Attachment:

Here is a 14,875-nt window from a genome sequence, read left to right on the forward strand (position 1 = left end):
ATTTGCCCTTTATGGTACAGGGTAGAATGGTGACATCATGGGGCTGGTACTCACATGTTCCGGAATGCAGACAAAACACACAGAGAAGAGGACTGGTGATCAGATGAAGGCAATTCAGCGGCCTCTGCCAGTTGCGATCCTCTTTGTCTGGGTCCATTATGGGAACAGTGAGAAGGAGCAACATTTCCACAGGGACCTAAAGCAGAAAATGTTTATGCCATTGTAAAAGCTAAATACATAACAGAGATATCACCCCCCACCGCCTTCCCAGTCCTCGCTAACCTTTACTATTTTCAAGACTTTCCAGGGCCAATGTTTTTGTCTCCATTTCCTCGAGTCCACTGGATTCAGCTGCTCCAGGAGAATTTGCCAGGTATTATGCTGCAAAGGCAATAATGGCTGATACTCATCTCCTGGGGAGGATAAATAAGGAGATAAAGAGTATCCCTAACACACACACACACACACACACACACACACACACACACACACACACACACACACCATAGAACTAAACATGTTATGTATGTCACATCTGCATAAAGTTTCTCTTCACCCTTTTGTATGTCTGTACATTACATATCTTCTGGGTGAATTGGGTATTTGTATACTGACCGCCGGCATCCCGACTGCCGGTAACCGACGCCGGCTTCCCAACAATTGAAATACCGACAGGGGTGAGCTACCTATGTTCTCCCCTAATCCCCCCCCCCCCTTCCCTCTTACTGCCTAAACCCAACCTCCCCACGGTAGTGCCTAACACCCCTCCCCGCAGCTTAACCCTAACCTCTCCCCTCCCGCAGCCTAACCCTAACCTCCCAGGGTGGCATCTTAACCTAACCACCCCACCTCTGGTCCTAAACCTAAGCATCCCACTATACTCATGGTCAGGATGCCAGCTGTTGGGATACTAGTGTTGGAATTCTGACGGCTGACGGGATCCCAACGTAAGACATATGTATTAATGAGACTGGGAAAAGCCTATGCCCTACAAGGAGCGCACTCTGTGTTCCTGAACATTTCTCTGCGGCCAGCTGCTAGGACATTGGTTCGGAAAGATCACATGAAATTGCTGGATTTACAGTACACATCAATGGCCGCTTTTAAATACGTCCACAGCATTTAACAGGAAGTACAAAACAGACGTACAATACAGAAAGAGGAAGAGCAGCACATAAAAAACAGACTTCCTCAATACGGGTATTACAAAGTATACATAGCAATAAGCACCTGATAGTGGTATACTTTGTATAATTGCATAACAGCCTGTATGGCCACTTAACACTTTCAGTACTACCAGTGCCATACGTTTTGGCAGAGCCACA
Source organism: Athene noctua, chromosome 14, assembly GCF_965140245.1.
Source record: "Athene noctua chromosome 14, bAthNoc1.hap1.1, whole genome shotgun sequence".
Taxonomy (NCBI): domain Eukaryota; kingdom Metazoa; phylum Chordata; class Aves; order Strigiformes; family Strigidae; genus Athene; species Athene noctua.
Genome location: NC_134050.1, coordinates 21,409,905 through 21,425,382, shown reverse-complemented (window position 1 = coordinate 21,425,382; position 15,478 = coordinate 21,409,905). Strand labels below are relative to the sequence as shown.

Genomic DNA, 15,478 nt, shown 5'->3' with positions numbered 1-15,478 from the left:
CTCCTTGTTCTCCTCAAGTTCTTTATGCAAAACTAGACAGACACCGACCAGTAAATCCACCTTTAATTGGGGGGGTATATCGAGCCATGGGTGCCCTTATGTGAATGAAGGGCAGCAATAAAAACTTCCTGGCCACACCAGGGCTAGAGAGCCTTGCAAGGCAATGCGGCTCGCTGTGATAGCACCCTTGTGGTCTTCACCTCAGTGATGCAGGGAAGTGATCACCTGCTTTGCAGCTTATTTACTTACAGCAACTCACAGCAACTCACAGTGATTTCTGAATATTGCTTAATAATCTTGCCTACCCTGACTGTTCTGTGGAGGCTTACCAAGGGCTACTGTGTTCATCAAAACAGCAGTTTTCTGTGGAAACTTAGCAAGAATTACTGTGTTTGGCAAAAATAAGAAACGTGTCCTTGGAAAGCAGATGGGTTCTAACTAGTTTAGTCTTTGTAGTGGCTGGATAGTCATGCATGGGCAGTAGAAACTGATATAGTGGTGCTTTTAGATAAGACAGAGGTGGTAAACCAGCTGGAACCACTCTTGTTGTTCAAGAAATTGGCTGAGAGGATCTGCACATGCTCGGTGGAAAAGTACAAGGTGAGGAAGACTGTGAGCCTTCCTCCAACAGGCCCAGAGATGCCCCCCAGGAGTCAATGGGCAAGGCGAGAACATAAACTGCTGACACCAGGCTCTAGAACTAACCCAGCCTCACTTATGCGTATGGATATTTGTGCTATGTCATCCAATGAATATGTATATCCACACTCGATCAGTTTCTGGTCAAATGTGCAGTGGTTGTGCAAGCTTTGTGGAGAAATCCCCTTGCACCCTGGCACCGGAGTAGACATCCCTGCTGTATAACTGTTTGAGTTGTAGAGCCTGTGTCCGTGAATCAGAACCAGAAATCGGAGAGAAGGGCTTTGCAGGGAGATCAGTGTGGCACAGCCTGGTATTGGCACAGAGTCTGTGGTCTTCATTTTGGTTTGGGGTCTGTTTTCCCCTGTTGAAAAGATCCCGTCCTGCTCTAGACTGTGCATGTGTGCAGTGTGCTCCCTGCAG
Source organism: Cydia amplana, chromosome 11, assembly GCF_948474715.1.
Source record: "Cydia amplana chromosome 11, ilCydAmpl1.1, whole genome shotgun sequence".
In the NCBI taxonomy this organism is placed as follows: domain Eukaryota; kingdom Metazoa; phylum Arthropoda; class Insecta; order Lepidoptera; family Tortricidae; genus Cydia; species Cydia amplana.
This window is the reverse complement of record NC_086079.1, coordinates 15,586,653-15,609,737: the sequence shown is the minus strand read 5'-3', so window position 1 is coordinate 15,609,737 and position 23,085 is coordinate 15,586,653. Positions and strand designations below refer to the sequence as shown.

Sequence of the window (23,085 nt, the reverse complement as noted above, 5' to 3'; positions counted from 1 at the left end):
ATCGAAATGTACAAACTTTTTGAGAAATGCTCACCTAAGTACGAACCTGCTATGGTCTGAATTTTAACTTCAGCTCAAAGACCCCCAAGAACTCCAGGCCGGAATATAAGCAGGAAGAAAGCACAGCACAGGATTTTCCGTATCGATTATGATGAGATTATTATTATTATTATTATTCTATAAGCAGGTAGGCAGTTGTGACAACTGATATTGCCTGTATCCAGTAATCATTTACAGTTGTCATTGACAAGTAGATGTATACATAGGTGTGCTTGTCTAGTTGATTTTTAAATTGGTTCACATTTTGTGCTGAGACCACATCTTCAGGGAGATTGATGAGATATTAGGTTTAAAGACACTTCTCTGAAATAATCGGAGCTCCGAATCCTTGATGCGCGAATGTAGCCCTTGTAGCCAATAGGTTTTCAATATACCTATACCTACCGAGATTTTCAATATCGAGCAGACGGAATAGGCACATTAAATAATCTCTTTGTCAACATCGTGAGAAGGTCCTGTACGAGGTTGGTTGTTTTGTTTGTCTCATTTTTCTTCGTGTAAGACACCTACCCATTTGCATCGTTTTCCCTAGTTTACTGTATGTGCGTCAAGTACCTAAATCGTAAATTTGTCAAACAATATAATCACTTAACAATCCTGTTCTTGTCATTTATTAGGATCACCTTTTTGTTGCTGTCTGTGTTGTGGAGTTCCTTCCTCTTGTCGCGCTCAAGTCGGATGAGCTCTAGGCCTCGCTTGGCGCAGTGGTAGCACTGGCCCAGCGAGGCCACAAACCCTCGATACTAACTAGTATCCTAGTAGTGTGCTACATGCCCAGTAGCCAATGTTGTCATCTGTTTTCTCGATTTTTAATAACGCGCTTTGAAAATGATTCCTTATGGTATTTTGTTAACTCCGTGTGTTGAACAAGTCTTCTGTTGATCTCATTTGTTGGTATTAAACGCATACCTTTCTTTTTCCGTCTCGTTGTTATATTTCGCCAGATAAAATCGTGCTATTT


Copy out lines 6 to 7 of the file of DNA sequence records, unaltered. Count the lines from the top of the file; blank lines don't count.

Genome location: NC_134050.1, coordinates 21,409,905 through 21,425,382, shown reverse-complemented (window position 1 = coordinate 21,425,382; position 15,478 = coordinate 21,409,905). Strand labels below are relative to the sequence as shown.

Genomic DNA, 15,478 nt, shown 5'->3' with positions numbered 1-15,478 from the left: